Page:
BERLIN (Reuters) - Germany’s private sector grew in March but at a slower rate than the previous month as both manufacturing and services industry activity expanded less than expected, surveys showed on Monday.
Markit’s preliminary composite Purchasing Managers’ Index(PMI), which tracks activity in the manufacturing and services sectors and covers more than two-thirds of the euro zone’s largest economy, eased to 55.0 in March from February’s 56.4, which was the highest in more than 2-1/2 years.
The reading was the lowest since December but still well above the 50 mark denoting growth. It was the 11th straight month above that line.
“Even despite the wobble in March, Germany is still very much spearheading the European upturn,” Markit economist Chris Williamson said.
Markit is forecasting first-quarter GDP growth in Germany of 0.7 percent after 0.4 percent in the last three months of 2013, Williamson said.
Worries about the Ukraine crisis and its impact on business and energy provision likely played a role in the slowdown from the previous month, he added.
“All important for full-year growth is whether or not the slowdown extends into the second quarter. Much may depend on Ukraine and sanctions and worries about energy.”
Markit’s current forecast is for 2014 German economic growth of 2 percent, slightly above the government’s estimate of 1.8 percent and fivefold the 0.4 percent registered last year.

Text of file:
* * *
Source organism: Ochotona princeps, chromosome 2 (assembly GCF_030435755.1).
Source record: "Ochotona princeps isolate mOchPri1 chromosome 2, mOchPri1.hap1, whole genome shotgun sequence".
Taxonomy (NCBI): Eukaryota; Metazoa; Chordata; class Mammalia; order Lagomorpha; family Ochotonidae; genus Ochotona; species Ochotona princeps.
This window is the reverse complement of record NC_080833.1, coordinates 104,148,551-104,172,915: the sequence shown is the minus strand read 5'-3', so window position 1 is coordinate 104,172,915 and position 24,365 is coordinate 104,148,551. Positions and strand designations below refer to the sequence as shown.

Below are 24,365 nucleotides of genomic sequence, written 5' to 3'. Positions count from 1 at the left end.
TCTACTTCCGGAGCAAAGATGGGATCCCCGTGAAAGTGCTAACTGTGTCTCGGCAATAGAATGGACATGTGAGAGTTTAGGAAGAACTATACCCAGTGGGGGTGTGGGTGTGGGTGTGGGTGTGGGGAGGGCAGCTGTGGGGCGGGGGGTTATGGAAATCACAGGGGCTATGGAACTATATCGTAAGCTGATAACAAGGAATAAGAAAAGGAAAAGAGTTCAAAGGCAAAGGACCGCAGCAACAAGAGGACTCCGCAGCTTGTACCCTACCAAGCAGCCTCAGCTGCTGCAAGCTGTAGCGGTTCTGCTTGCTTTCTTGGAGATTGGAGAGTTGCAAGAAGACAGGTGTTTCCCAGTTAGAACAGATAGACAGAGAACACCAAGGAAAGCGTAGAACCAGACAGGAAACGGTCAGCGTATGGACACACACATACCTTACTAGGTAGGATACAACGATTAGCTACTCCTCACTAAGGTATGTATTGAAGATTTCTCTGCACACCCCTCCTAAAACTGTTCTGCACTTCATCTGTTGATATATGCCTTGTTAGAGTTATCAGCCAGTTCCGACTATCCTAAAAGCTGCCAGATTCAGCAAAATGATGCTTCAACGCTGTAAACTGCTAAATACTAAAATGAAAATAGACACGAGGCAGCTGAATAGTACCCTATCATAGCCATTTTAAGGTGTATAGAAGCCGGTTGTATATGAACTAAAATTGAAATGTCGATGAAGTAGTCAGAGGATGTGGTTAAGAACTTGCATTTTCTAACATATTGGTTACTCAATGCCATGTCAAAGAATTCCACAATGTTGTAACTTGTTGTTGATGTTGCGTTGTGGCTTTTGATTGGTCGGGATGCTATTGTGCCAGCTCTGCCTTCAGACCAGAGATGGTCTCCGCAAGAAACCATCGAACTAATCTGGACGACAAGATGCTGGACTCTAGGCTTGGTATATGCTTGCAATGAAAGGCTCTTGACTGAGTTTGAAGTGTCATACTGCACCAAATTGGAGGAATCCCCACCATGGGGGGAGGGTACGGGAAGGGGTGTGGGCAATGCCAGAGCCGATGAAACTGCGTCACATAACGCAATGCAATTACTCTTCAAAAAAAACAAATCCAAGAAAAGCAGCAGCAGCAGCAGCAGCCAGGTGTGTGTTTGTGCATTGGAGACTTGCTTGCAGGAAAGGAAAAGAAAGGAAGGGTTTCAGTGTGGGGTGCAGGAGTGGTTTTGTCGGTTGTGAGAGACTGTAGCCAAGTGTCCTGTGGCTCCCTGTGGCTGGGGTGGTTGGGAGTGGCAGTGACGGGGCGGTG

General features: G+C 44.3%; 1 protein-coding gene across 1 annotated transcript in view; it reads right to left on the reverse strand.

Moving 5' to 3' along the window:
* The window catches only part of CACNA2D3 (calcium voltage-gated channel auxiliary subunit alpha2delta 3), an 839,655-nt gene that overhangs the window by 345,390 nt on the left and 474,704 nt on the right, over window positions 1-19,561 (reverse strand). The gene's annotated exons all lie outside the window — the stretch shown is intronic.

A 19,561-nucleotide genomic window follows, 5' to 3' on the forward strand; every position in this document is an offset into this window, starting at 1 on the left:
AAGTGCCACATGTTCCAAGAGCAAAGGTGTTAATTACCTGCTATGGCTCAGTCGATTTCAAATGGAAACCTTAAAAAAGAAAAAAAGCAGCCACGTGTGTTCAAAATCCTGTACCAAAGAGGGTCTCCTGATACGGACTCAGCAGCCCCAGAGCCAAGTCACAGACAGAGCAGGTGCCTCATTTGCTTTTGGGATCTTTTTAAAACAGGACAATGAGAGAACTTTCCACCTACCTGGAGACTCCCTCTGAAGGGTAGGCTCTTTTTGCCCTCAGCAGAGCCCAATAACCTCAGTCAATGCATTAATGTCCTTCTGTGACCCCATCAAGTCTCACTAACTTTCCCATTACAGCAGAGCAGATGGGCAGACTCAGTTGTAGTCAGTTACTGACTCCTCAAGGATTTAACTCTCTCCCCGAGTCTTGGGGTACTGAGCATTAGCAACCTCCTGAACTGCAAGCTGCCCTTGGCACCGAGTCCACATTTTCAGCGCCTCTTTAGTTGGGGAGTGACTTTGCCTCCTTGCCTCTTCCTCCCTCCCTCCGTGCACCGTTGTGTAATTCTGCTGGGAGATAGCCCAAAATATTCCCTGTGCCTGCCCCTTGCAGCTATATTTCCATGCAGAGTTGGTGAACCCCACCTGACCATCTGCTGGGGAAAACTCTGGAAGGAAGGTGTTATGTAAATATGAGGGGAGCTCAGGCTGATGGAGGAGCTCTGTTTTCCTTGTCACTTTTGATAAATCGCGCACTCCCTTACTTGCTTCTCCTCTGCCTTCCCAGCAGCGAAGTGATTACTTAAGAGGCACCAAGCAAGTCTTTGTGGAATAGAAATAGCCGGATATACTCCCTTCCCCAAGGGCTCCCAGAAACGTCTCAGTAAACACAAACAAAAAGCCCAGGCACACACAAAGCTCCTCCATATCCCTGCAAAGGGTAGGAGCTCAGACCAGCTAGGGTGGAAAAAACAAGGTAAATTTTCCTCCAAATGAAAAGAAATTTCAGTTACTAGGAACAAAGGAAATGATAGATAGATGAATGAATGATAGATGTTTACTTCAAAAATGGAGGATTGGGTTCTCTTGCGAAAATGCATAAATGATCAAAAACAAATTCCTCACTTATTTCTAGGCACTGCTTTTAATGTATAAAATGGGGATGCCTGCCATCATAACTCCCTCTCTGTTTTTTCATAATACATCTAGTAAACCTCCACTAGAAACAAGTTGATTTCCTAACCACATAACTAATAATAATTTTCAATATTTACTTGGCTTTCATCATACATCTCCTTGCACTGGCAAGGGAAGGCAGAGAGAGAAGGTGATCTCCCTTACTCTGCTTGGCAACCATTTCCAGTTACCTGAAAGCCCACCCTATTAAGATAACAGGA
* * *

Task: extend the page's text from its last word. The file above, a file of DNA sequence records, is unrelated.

Germany’s economy has weathered the region’s debt crisis better than its peers but has lost momentum over the past two years. Growth is seen picking up in 2014, driven by domestic demand.
Recent economic data has been upbeat as well as forward-looking sentiment surveys, with the mood among consumers and businesses hitting multi-year highs.
A sub-index for business activity in the services sector dropped to 54.0 in March from 55.9 the previous month, the lowest forecast in a Reuters poll of economists. The consensus forecast had been for it to inch down to 55.5.
The sub-index for the manufacturing sector also fell, dropping to 53.8 from 54.8 and undershooting the consensus forecast for 54.6. It was the lowest reading in four months.
Output prices were stagnant across the private sector and even fell among manufacturers for the first time since August.
“The fact pricing power is so weak in Germany will definitely be a concern to the people already worried about deflation pressures,” said Markit’s Williamson.
Reporting by Sarah Marsh; Editing by Hugh Lawson